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1830 Letter, Kentucky grandee to ex-slave

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1830 Letter, Kentucky grandee to ex-slave

Lot 0004 Details

Description
Heading: (African American, 1830)
Author: Dallam, Will[iam] S[mith]
Title: Autograph Letter Signed from a wealthy Kentucky patrician to a freed slave about proving his emancipation
Place Published: Lexington, Kentucky
Publisher:
Date Published: June 15, 1830
Description:

3 pp. including 1pg. handwritten manumission certification + integral stampless address leaf. 8x12". addressed to "Thomas (a Freeblack)", Russellville, Logan County, Kentucky. c/o Thomas M. Smith, Counsellor at Law.

Signed "Your friend, Will S. Dallam". William Winton Smith Dallam, the wealthiest resident of Lexington, married the daughter of Patrick Henry's sister, and had entertained James Monroe, as well as Andrew Jackson and the Marquis de Lafayette at his Latrobe-designed mansion.

He writes to an ex-slave whom he also calls "friend": "...I am willing to aid you as far as I can in obtaining the necessary papers to establish your Title to Freedom and have sent you such a Certificate [the third page of the letter] as I have given to the others who were manumitted in Maryland. I really do not know who was your Mother if I ever did it has escaped my recollection...your old Master took you for a Debt... you were not one of the original family servants but it is probable that your Master Richard B. Dallam could inform you better on the subject..." The Certificate he sent had been accepted by the Courts and used by other freed slaves to obtain "regular papers" - at a cost of $5. ("by enclosing me the money will get them for you here") "You mention that some of your Master Richard's people are suing for their Freedom." But "none that he got from his Father are regularly manumitted as their master did not comply with the Law which in that day was very particular and they had better be quiet about it or the Sheriff will seize them and sell them for his Debts when it is once known they are not entitled to their Freedom on account of a defect in the Deed of Manumission by their Master as Richard is much in Debt and his Crediters will be glad to get at any thing." There follows the certificate which reads, "I do hereby Certify the Negroe Tom formerly the property of Colonel Richard Dallam was regularly manumitted in... Maryland and is a well [?] man and is therefore a Free Man..."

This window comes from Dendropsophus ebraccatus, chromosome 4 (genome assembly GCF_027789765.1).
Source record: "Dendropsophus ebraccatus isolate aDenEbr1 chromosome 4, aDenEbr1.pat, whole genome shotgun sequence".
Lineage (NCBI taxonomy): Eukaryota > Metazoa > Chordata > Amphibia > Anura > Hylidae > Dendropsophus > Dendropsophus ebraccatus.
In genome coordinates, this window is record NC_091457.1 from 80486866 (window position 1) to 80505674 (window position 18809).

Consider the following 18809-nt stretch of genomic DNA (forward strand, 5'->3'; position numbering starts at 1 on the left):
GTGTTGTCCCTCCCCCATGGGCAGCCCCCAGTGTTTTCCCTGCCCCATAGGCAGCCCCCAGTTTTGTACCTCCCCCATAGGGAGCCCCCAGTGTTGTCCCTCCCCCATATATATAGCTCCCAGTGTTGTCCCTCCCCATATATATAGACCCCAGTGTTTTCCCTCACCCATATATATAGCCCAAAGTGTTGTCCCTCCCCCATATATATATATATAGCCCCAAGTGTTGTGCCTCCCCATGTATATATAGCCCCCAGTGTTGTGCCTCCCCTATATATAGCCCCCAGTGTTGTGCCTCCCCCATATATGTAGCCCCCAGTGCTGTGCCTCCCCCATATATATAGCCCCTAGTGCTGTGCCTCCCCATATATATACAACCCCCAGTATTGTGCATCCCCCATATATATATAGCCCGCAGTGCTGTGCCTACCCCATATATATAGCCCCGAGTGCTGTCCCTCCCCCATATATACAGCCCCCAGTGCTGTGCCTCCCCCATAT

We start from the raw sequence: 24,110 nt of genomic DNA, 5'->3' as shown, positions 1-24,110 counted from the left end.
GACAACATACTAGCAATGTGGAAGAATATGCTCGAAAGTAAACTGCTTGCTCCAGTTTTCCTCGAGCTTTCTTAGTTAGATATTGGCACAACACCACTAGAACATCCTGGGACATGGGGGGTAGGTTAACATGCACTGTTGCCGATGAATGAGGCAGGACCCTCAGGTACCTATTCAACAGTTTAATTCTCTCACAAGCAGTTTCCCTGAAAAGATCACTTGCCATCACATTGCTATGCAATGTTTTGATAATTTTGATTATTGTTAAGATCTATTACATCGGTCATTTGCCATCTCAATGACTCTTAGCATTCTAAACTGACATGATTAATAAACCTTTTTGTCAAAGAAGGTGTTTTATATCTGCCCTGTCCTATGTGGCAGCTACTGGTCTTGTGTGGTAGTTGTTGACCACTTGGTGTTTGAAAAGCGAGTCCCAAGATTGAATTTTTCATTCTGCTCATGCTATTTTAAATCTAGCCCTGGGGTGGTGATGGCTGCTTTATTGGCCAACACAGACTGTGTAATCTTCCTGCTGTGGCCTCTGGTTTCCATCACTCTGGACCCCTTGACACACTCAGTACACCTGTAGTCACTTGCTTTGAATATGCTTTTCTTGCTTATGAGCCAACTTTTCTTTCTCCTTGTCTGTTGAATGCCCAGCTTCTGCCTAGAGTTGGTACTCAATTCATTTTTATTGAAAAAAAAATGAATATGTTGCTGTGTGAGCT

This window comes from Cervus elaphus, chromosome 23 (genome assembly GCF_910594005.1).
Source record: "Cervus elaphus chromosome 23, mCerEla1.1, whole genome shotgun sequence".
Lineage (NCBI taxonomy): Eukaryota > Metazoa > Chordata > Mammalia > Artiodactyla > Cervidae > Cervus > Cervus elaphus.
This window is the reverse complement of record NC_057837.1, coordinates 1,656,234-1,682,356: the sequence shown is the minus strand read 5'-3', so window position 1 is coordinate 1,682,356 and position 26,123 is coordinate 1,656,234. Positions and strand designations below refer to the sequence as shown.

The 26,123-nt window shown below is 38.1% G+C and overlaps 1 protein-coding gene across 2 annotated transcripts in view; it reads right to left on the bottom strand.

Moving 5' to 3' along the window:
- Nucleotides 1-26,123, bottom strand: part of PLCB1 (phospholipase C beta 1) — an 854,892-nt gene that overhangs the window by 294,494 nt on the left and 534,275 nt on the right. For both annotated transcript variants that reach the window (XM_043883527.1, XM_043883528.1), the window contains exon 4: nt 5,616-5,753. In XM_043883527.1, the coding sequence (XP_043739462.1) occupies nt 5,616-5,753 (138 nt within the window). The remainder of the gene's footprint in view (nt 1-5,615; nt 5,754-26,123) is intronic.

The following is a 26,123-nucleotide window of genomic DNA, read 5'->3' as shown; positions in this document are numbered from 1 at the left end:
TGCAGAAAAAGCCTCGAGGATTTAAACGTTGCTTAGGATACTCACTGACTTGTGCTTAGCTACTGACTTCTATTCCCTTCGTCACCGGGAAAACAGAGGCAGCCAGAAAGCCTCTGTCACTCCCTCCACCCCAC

The Dallam family, descended from a Welsh immigrant who had settled in Maryland and moved to Kentucky in the early 1800s. The elder Richard Dallam, William's cousin, was a large plantation owner who died leaving his son vast acreage and vast debts - as well as many slaves. William Dallam was a thrifty financier, rather than a gentleman farmer; he had also inherited land through his wife's father, a Revolutionary War General. He dealt in slaves "for lease" as a business proposition, but Census records show him owning a few young girls, undoubtedly his house servants. As a young man, he had traveled in revolutionary France, where he had met Monroe, then the US Ambassador in Paris. It is possible he was ambivalent about of slavery, and had no reservations about befriending an ex-slave - or advising other slaves to circumvent the law.

Condition
Letter splitting at upper folds, loss to one word of text; reinforced with archival tape; else good.
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1830 Letter, Kentucky grandee to ex-slave

Estimate $600 - $900
Jun 10